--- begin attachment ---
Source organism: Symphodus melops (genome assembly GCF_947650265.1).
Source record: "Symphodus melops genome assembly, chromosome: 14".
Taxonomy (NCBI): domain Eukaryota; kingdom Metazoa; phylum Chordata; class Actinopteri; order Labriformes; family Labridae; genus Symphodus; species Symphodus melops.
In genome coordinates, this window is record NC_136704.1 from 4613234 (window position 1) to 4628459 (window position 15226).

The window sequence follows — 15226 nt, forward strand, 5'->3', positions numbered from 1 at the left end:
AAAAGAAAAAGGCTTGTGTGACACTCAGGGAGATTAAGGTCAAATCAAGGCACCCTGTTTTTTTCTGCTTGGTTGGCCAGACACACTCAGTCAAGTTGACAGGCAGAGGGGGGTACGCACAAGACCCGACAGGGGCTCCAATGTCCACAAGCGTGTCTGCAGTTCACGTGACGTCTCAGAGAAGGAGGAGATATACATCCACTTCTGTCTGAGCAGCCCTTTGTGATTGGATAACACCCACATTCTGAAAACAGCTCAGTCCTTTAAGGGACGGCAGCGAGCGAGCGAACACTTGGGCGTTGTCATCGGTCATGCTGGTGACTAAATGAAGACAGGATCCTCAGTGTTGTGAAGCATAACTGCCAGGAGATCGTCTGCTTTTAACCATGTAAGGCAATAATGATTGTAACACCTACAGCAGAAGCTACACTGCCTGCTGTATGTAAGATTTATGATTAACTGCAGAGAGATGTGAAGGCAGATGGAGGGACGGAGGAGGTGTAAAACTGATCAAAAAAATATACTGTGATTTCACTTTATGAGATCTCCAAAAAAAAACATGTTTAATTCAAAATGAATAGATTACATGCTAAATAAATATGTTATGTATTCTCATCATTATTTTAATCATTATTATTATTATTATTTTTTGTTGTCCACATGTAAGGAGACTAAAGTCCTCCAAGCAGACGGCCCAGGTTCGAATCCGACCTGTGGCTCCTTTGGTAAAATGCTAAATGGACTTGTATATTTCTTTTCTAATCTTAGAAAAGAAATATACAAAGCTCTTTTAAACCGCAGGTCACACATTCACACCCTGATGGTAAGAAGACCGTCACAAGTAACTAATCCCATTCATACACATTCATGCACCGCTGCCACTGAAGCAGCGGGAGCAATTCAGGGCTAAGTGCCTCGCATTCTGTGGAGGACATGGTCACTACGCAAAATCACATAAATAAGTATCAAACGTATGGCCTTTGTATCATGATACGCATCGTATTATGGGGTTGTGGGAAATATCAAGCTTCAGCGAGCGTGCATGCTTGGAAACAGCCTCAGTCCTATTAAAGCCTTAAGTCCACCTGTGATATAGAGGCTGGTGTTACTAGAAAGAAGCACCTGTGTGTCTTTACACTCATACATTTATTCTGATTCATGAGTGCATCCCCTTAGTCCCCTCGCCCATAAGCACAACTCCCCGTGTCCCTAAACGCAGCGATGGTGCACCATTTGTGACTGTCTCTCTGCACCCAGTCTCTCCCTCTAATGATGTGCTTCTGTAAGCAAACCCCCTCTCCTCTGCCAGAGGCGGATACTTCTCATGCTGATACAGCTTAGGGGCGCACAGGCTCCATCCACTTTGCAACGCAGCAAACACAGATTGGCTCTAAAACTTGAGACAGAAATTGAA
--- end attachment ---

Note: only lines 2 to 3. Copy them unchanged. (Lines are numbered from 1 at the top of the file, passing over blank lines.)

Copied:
Source record: "Symphodus melops genome assembly, chromosome: 14".
Taxonomy (NCBI): domain Eukaryota; kingdom Metazoa; phylum Chordata; class Actinopteri; order Labriformes; family Labridae; genus Symphodus; species Symphodus melops.